If you’re chatting with your friends about a ski trip, you might suddenly want to know if your insurance covers it. Your insurer’s bot might offer that info without you even leaving the chat. Lemonade is an example of an insurance company built on speed and chatbots. They promise to insure you in 90 seconds, and pay a justified claim in 3 minutes.
Everyday commuting is already a quite common chatbot use case. As I’m chatting to my friends about getting somewhere, I often get a recommendation to grab an Uber, right there in my private chat. Despite the intrusive nature, I sometimes take up the offer.
But oftentimes I opt for the subway. And while there is an Alexa skill for NYC subways, I would certainly need this on Messenger. So MTA, if you’re not on it already, let me know if I can help. And people go on longer trips too. While comparing flights, accommodation, and itineraries for leisure is still more convenient on apps and sites, Concur is piloting a business travel Slackbot that could greatly speed up booking.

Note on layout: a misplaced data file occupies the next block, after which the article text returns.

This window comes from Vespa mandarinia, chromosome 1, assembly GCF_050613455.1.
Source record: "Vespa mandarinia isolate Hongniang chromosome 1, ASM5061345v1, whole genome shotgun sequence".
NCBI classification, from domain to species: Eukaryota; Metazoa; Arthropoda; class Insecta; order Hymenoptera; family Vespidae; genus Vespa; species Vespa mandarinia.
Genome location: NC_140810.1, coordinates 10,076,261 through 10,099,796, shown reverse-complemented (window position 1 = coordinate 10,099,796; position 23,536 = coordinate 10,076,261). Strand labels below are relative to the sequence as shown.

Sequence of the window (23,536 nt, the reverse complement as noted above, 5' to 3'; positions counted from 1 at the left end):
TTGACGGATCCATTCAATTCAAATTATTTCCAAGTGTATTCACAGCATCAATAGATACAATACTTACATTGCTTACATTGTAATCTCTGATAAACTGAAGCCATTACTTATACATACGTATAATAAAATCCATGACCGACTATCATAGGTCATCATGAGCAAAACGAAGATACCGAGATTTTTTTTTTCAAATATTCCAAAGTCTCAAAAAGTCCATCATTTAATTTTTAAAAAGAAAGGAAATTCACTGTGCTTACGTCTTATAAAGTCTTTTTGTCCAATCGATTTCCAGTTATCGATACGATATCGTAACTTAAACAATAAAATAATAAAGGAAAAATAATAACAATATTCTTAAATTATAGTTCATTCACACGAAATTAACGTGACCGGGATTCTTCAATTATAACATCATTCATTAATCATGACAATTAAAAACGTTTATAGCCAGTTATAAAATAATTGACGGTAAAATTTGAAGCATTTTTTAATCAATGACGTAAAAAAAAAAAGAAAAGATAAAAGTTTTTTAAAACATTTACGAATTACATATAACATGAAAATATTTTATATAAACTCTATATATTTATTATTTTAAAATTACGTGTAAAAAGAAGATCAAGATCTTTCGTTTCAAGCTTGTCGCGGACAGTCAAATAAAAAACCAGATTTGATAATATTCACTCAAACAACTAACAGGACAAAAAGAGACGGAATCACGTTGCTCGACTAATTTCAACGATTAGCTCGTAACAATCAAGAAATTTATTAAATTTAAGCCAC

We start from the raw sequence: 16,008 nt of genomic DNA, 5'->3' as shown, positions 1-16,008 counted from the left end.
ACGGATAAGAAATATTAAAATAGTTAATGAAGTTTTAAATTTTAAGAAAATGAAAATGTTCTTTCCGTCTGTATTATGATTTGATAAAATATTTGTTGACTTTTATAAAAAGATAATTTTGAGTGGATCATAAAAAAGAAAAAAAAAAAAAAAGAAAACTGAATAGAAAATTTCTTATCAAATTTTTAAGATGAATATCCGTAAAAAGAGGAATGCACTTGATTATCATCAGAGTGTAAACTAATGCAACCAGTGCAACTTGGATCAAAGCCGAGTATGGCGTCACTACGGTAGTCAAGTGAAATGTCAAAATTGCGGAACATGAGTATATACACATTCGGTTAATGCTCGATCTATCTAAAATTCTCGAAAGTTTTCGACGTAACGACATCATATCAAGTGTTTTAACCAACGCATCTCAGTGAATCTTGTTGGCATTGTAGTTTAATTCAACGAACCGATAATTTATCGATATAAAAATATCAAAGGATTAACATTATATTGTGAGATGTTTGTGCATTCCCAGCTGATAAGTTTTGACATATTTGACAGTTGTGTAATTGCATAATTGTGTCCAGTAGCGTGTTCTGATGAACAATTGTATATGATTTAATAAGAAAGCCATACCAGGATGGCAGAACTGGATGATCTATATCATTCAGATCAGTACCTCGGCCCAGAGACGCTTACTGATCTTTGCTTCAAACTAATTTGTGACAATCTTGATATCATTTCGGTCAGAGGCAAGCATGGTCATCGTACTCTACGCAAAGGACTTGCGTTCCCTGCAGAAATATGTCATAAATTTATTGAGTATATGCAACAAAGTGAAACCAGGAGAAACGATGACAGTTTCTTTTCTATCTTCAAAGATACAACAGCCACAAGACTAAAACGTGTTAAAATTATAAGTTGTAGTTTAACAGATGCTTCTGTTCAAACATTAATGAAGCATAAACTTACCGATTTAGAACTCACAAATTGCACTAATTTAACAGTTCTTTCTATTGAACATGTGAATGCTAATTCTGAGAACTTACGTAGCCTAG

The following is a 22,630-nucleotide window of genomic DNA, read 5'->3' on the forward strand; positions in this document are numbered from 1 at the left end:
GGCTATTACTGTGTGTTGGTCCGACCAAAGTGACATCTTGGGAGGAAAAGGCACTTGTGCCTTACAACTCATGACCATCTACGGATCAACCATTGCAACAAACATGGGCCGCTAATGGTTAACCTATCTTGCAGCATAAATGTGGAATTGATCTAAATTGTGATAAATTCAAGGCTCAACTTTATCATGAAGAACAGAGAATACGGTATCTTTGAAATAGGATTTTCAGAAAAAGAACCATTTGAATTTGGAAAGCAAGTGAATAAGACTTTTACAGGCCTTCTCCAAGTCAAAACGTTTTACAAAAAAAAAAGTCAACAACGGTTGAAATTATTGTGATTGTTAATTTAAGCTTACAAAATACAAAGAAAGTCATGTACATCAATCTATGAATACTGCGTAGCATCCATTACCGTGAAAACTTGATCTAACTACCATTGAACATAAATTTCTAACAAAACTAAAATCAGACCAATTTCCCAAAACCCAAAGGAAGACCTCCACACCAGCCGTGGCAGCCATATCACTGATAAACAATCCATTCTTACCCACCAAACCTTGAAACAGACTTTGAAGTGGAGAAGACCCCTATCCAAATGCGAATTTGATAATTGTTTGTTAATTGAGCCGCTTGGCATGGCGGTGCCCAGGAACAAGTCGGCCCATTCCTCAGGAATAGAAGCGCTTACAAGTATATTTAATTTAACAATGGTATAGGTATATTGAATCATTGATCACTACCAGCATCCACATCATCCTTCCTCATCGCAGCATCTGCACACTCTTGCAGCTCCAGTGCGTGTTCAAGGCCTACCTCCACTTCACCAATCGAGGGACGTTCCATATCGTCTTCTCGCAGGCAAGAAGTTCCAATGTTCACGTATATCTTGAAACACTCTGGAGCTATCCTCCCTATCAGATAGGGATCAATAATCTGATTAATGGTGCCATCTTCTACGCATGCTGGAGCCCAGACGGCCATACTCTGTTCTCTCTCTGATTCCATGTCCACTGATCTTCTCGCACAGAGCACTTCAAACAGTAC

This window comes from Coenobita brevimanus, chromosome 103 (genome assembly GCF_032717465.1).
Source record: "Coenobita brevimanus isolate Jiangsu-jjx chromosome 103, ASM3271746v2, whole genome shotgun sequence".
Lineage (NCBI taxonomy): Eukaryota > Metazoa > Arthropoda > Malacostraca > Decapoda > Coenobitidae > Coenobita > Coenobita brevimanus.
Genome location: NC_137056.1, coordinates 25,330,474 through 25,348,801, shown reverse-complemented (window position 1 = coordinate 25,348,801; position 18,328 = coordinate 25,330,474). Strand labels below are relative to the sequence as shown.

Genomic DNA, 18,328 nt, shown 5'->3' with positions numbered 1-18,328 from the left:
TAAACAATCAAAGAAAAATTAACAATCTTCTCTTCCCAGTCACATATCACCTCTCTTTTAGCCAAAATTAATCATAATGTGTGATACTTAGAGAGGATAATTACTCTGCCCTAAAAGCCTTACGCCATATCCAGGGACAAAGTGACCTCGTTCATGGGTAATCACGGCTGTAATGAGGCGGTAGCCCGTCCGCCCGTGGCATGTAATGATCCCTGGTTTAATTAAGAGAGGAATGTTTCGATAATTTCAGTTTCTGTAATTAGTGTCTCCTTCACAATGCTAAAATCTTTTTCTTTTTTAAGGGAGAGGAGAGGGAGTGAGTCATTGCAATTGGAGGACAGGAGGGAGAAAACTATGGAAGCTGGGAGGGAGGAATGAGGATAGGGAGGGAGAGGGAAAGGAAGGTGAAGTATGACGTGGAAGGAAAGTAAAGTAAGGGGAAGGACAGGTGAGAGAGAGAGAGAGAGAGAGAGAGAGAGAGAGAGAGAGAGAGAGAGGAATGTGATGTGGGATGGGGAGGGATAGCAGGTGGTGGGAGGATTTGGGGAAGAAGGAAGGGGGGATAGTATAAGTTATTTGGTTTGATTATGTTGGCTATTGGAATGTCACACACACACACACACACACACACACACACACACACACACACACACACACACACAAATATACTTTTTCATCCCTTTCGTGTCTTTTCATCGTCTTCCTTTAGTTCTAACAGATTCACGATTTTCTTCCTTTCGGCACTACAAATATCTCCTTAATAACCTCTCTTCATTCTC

Chatbots can help complete tasks and get things done, and get them done faster than with other channels. Bots helping individuals, like Visabot for immigrants, are already in the market. But bots on business platforms like Slack naturally hold even more potential to bring cost and speed benefits.
Slackbots like Standuply, Fireflies, and Jell make work more efficient by automating project management, daily standups, progress monitoring, and even task division. They can also connect to other relevant other tools like Trello, MongoDB, SalesForce, or Google Analytics for added functionality.
Alexa is naturally connected to Amazon’s eCommerce platform, but Facebook is also after transactions. The social network company has said it won’t take a cut from Facebook Payments usage; it offers the tools for free to encourage spending on advertising instead. I recently shopped with Burberry’s bot, but leaving aside its chattiness, it still requires better commerce integration.
Other types of transactions, like money transfers to accounts or people, are naturally also a part of the financial landscape. Because I need to regularly send funds to my Finnish account for a mortgage payment, Transferwise is already one of my favorite bots.